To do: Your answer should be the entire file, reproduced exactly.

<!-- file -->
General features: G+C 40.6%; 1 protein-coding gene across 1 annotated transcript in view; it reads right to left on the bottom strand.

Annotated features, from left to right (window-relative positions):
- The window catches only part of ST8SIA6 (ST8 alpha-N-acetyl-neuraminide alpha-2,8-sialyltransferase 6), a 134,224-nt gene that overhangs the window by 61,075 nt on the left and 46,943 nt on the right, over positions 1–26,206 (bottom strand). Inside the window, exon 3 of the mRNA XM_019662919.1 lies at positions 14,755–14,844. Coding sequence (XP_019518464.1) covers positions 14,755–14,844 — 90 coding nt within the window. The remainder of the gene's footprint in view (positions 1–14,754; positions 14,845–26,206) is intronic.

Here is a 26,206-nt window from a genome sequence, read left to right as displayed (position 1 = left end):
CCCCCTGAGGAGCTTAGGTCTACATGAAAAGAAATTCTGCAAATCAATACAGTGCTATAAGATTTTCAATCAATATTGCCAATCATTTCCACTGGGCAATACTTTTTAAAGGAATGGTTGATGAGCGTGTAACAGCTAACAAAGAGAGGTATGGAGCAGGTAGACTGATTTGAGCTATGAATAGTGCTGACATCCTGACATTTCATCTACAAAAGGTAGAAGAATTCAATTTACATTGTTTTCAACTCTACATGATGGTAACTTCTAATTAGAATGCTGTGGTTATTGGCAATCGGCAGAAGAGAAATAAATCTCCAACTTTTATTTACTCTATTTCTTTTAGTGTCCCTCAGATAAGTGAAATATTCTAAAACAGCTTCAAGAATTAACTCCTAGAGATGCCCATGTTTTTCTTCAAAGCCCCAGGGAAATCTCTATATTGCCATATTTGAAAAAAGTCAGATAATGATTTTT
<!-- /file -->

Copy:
General features: G+C 40.6%; 1 protein-coding gene across 1 annotated transcript in view; it reads right to left on the bottom strand.

Annotated features, from left to right (window-relative positions):
- The window catches only part of ST8SIA6 (ST8 alpha-N-acetyl-neuraminide alpha-2,8-sialyltransferase 6), a 134,224-nt gene that overhangs the window by 61,075 nt on the left and 46,943 nt on the right, over positions 1–26,206 (bottom strand). Inside the window, exon 3 of the mRNA XM_019662919.1 lies at positions 14,755–14,844. Coding sequence (XP_019518464.1) covers positions 14,755–14,844 — 90 coding nt within the window. The remainder of the gene's footprint in view (positions 1–14,754; positions 14,845–26,206) is intronic.

Here is a 26,206-nt window from a genome sequence, read left to right as displayed (position 1 = left end):
CCCCCTGAGGAGCTTAGGTCTACATGAAAAGAAATTCTGCAAATCAATACAGTGCTATAAGATTTTCAATCAATATTGCCAATCATTTCCACTGGGCAATACTTTTTAAAGGAATGGTTGATGAGCGTGTAACAGCTAACAAAGAGAGGTATGGAGCAGGTAGACTGATTTGAGCTATGAATAGTGCTGACATCCTGACATTTCATCTACAAAAGGTAGAAGAATTCAATTTACATTGTTTTCAACTCTACATGATGGTAACTTCTAATTAGAATGCTGTGGTTATTGGCAATCGGCAGAAGAGAAATAAATCTCCAACTTTTATTTACTCTATTTCTTTTAGTGTCCCTCAGATAAGTGAAATATTCTAAAACAGCTTCAAGAATTAACTCCTAGAGATGCCCATGTTTTTCTTCAAAGCCCCAGGGAAATCTCTATATTGCCATATTTGAAAAAAGTCAGATAATGATTTTT